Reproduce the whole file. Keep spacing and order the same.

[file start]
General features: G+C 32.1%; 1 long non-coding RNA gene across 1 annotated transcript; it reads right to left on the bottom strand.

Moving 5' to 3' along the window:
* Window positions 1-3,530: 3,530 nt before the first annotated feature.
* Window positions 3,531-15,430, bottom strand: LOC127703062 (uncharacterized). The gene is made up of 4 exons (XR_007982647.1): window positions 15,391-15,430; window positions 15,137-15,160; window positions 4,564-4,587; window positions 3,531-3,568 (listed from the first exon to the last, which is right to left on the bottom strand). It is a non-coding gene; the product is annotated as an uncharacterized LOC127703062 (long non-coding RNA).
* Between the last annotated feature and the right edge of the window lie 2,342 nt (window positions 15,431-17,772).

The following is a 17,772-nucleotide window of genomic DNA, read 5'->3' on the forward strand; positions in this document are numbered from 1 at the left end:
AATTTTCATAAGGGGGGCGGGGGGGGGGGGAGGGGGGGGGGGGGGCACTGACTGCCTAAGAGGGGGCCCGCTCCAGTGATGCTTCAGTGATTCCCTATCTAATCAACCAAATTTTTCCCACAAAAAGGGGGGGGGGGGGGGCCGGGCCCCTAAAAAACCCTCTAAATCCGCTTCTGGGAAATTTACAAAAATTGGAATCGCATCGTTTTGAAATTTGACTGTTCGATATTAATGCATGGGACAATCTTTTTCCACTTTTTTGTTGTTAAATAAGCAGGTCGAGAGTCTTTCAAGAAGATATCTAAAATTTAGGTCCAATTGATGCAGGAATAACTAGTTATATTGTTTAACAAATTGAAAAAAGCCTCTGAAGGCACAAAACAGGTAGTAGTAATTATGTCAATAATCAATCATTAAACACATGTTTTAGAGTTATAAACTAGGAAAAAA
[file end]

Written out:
General features: G+C 32.1%; 1 long non-coding RNA gene across 1 annotated transcript; it reads right to left on the bottom strand.

Moving 5' to 3' along the window:
* Window positions 1-3,530: 3,530 nt before the first annotated feature.
* Window positions 3,531-15,430, bottom strand: LOC127703062 (uncharacterized). The gene is made up of 4 exons (XR_007982647.1): window positions 15,391-15,430; window positions 15,137-15,160; window positions 4,564-4,587; window positions 3,531-3,568 (listed from the first exon to the last, which is right to left on the bottom strand). It is a non-coding gene; the product is annotated as an uncharacterized LOC127703062 (long non-coding RNA).
* Between the last annotated feature and the right edge of the window lie 2,342 nt (window positions 15,431-17,772).

The following is a 17,772-nucleotide window of genomic DNA, read 5'->3' on the forward strand; positions in this document are numbered from 1 at the left end:
AATTTTCATAAGGGGGGCGGGGGGGGGGGGAGGGGGGGGGGGGGGCACTGACTGCCTAAGAGGGGGCCCGCTCCAGTGATGCTTCAGTGATTCCCTATCTAATCAACCAAATTTTTCCCACAAAAAGGGGGGGGGGGGGGGCCGGGCCCCTAAAAAACCCTCTAAATCCGCTTCTGGGAAATTTACAAAAATTGGAATCGCATCGTTTTGAAATTTGACTGTTCGATATTAATGCATGGGACAATCTTTTTCCACTTTTTTGTTGTTAAATAAGCAGGTCGAGAGTCTTTCAAGAAGATATCTAAAATTTAGGTCCAATTGATGCAGGAATAACTAGTTATATTGTTTAACAAATTGAAAAAAGCCTCTGAAGGCACAAAACAGGTAGTAGTAATTATGTCAATAATCAATCATTAAACACATGTTTTAGAGTTATAAACTAGGAAAAAA